As Africa emerged from colonialism, indigenous people had to take charge and lead. There was no room to fail, no more excuses to blame the colonialists, who were all leaving Africa. Africans were in charge now. The world was watching. Church institutions were no exception. It was time for the indigenous leaders to take the helm and continue the Lord’s work.
Bishop Kibira was one of those early leaders who inherited a young growing Lutheran Church in 1964. Bishop Kibira took over from a very strong and experienced missionary, Bishop Bengt Sundkler, from Sweden. Kibira was to lead the church and convince his people that with his leadership and God’s grace, they (Tanzanians in Bukoba) could build a self sustaining church.
This documentary remembers him because not only did he succeed in leading an exemplary diocese to be reckoned within Tanzania, but his accomplishments transcended his own country, his continent, and the Lutheran body in the world. In 1977, he was elected the first ever African (Black) president of the Lutheran World Federation.
Bishop Kibira did not do it alone. There were many people who contributed to the Lutheran church in Bukoba, in Tanzania, and the whole continent of Africa. There were many challenges along the way ranging from the Cold War, the changing policies within the government, tribal strife within the diocese, war with Idi Amin, Apartheid in South Africa, and of course, challenges of being in a developing country.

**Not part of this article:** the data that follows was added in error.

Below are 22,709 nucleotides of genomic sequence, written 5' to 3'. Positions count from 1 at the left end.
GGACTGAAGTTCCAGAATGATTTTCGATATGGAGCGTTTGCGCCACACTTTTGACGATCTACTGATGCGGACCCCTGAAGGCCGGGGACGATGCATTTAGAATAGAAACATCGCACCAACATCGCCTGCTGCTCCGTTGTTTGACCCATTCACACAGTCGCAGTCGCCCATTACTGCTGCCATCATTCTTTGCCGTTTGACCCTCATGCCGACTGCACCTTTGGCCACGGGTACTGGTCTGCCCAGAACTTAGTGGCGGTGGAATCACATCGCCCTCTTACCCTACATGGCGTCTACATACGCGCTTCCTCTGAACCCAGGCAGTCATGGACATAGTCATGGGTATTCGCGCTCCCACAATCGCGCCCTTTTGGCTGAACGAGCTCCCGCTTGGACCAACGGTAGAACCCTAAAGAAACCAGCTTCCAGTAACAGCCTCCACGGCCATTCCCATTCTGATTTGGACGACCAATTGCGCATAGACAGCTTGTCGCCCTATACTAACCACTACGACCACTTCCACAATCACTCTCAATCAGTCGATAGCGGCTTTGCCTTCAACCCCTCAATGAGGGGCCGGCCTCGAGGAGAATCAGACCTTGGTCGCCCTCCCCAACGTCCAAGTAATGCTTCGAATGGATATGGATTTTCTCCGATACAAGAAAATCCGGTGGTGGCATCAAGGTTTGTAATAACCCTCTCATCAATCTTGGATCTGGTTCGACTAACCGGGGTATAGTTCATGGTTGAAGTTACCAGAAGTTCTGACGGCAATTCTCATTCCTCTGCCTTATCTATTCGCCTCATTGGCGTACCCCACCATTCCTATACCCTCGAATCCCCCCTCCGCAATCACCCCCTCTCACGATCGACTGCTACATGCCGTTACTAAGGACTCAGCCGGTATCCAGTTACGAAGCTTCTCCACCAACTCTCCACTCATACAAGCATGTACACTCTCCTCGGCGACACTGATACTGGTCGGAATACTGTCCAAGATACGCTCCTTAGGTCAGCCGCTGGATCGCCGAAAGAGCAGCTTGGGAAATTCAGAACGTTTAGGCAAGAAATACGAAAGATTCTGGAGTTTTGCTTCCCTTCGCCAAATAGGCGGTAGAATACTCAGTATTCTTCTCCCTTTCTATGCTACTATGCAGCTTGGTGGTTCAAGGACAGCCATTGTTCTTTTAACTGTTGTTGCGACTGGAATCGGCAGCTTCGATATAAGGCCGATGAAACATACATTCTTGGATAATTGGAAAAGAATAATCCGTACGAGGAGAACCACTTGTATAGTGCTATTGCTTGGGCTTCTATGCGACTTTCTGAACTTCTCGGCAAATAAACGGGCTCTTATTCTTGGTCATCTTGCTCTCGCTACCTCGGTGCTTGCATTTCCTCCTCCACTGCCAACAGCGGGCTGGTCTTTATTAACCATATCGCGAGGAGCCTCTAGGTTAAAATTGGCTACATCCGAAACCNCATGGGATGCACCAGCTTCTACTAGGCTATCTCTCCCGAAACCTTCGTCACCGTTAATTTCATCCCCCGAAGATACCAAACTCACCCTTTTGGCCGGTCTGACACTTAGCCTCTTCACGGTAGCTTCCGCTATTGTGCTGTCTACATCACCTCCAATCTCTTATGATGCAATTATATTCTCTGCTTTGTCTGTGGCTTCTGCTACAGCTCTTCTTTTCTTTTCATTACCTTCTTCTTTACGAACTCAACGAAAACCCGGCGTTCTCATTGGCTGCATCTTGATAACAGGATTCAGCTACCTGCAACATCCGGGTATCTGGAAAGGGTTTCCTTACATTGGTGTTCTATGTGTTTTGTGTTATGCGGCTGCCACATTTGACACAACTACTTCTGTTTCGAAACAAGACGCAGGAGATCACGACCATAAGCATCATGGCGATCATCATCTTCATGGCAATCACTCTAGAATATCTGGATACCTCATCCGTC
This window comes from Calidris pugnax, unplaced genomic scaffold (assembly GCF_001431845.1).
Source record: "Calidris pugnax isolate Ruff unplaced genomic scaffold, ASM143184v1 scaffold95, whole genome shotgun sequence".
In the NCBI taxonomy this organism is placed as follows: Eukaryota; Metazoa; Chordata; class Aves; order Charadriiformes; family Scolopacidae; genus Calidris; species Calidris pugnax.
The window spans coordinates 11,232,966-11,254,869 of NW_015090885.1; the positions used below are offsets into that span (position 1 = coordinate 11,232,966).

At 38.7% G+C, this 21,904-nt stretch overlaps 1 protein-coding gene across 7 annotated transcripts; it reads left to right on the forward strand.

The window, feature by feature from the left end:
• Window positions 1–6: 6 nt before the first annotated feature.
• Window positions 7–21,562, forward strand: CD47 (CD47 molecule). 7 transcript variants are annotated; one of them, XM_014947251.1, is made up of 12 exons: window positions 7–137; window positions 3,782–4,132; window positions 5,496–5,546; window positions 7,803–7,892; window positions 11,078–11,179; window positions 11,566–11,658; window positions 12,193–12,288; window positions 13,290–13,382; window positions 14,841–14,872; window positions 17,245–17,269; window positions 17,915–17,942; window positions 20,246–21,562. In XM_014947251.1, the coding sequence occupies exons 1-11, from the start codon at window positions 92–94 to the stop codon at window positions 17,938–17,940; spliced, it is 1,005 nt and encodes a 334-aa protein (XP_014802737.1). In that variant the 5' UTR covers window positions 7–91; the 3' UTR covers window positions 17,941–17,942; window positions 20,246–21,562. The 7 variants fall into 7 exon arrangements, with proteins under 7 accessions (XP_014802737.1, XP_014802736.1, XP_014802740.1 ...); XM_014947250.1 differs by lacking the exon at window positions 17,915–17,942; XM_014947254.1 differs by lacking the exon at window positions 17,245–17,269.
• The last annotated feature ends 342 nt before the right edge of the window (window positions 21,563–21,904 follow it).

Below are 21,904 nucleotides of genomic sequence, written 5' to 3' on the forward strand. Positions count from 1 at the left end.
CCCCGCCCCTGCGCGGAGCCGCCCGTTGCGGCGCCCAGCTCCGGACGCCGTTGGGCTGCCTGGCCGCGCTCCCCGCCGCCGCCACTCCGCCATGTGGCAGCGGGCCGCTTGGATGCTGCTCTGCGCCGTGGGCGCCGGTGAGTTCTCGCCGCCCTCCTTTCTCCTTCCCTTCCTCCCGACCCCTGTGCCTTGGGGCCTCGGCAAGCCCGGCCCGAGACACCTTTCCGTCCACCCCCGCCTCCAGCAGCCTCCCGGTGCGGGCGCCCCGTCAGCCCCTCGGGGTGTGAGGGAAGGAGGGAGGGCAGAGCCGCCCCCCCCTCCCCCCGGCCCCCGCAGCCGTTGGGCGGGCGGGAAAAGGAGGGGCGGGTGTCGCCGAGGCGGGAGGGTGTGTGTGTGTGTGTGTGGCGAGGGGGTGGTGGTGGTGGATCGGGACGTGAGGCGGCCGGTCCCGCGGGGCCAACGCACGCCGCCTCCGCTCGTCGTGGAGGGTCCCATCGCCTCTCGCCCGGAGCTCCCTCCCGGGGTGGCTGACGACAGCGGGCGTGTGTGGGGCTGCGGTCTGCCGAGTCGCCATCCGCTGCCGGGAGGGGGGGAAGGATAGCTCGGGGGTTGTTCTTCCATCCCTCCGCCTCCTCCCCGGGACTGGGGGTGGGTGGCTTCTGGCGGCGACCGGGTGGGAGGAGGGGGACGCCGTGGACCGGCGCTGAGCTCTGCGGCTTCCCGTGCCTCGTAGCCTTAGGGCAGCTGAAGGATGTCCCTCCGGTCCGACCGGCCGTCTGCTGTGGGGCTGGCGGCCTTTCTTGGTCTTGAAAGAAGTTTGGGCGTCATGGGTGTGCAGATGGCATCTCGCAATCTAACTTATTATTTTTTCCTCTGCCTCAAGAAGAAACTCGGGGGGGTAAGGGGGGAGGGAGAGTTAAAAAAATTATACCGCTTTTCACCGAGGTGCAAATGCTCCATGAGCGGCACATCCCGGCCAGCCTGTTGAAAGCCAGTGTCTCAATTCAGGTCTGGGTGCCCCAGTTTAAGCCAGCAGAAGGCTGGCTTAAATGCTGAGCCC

Bishop Kibira inspired many people in and out of his diocese. He inspired a small boy and paved his way to go to a seminary, and he is now a bishop in a neighboring diocese. He inspired an American seminary student to become a pastor after spending seven months with him as his secretary in Bukoba.
Above all was his compassion for those with the least amongst us. One of the institutions he found in his home diocese was a home for the disabled. This was an extraordinary step in a society where even those who are not disabled have little to live on.
He set high standards and demanded them of the people he worked with. This was very crucial in a church where most of the business was conducted in almost an “honor mode”.
He insisted on being just and transparent. He stressed on not abusing church property. Upon his retirement, he refused to take a car given to him by the church on the principle that it belonged to the church and so it should be used by the next person.
When he came on the international stage, he never forgot who he was or where he came from. He reminded the churches in the north about the challenges of the churches in the South, reminding them that, in the final analysis, Jesus is the savior of the whole world and that in the eyes of God; we were all sinners who depended on his redemption.